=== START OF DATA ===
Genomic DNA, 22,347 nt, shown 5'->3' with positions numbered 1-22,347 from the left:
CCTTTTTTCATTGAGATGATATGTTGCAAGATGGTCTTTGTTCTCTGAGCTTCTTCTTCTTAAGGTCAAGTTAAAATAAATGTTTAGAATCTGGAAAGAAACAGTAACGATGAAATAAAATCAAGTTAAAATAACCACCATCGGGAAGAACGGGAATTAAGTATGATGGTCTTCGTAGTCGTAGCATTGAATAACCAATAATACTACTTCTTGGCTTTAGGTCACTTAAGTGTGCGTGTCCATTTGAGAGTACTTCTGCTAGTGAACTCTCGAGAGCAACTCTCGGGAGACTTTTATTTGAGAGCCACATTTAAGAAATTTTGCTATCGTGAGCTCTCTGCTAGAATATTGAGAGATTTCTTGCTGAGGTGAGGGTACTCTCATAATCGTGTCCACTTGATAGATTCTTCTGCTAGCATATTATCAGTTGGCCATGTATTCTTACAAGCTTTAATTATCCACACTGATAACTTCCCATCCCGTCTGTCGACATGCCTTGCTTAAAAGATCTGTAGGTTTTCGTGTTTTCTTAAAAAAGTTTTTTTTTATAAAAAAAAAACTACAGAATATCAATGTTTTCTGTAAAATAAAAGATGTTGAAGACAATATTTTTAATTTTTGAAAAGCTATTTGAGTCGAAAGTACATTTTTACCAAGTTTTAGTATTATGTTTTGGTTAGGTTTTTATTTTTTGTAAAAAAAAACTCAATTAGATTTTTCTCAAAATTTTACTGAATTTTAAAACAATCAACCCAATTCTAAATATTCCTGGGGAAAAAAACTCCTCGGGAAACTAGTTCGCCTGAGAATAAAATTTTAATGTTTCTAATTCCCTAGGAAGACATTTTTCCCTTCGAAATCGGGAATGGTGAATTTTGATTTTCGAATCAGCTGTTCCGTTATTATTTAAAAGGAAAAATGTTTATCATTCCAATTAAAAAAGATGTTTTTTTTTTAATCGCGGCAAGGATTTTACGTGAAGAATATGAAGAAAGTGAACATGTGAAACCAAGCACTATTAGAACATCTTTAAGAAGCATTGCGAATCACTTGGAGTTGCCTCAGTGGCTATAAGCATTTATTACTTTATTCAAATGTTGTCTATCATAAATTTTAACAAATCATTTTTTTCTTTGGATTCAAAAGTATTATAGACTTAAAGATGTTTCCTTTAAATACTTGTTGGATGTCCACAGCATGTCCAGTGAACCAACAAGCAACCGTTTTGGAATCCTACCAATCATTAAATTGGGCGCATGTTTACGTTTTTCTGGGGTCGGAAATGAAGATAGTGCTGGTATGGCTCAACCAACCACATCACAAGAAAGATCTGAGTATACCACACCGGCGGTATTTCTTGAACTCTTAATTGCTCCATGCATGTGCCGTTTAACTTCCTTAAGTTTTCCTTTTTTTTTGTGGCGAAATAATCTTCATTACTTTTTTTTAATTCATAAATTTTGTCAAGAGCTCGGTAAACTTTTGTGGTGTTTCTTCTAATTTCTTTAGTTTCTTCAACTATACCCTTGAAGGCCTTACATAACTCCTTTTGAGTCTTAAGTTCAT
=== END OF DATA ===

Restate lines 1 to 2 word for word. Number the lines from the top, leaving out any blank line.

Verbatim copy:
Genomic DNA, 22,347 nt, shown 5'->3' with positions numbered 1-22,347 from the left:
CCTTTTTTCATTGAGATGATATGTTGCAAGATGGTCTTTGTTCTCTGAGCTTCTTCTTCTTAAGGTCAAGTTAAAATAAATGTTTAGAATCTGGAAAGAAACAGTAACGATGAAATAAAATCAAGTTAAAATAACCACCATCGGGAAGAACGGGAATTAAGTATGATGGTCTTCGTAGTCGTAGCATTGAATAACCAATAATACTACTTCTTGGCTTTAGGTCACTTAAGTGTGCGTGTCCATTTGAGAGTACTTCTGCTAGTGAACTCTCGAGAGCAACTCTCGGGAGACTTTTATTTGAGAGCCACATTTAAGAAATTTTGCTATCGTGAGCTCTCTGCTAGAATATTGAGAGATTTCTTGCTGAGGTGAGGGTACTCTCATAATCGTGTCCACTTGATAGATTCTTCTGCTAGCATATTATCAGTTGGCCATGTATTCTTACAAGCTTTAATTATCCACACTGATAACTTCCCATCCCGTCTGTCGACATGCCTTGCTTAAAAGATCTGTAGGTTTTCGTGTTTTCTTAAAAAAGTTTTTTTTTATAAAAAAAAAACTACAGAATATCAATGTTTTCTGTAAAATAAAAGATGTTGAAGACAATATTTTTAATTTTTGAAAAGCTATTTGAGTCGAAAGTACATTTTTACCAAGTTTTAGTATTATGTTTTGGTTAGGTTTTTATTTTTTGTAAAAAAAAACTCAATTAGATTTTTCTCAAAATTTTACTGAATTTTAAAACAATCAACCCAATTCTAAATATTCCTGGGGAAAAAAACTCCTCGGGAAACTAGTTCGCCTGAGAATAAAATTTTAATGTTTCTAATTCCCTAGGAAGACATTTTTCCCTTCGAAATCGGGAATGGTGAATTTTGATTTTCGAATCAGCTGTTCCGTTATTATTTAAAAGGAAAAATGTTTATCATTCCAATTAAAAAAGATGTTTTTTTTTTAATCGCGGCAAGGATTTTACGTGAAGAATATGAAGAAAGTGAACATGTGAAACCAAGCACTATTAGAACATCTTTAAGAAGCATTGCGAATCACTTGGAGTTGCCTCAGTGGCTATAAGCATTTATTACTTTATTCAAATGTTGTCTATCATAAATTTTAACAAATCATTTTTTTCTTTGGATTCAAAAGTATTATAGACTTAAAGATGTTTCCTTTAAATACTTGTTGGATGTCCACAGCATGTCCAGTGAACCAACAAGCAACCGTTTTGGAATCCTACCAATCATTAAATTGGGCGCATGTTTACGTTTTTCTGGGGTCGGAAATGAAGATAGTGCTGGTATGGCTCAACCAACCACATCACAAGAAAGATCTGAGTATACCACACCGGCGGTATTTCTTGAACTCTTAATTGCTCCATGCATGTGCCGTTTAACTTCCTTAAGTTTTCCTTTTTTTTTGTGGCGAAATAATCTTCATTACTTTTTTTTAATTCATAAATTTTGTCAAGAGCTCGGTAAACTTTTGTGGTGTTTCTTCTAATTTCTTTAGTTTCTTCAACTATACCCTTGAAGGCCTTACATAACTCCTTTTGAGTCTTAAGTTCAT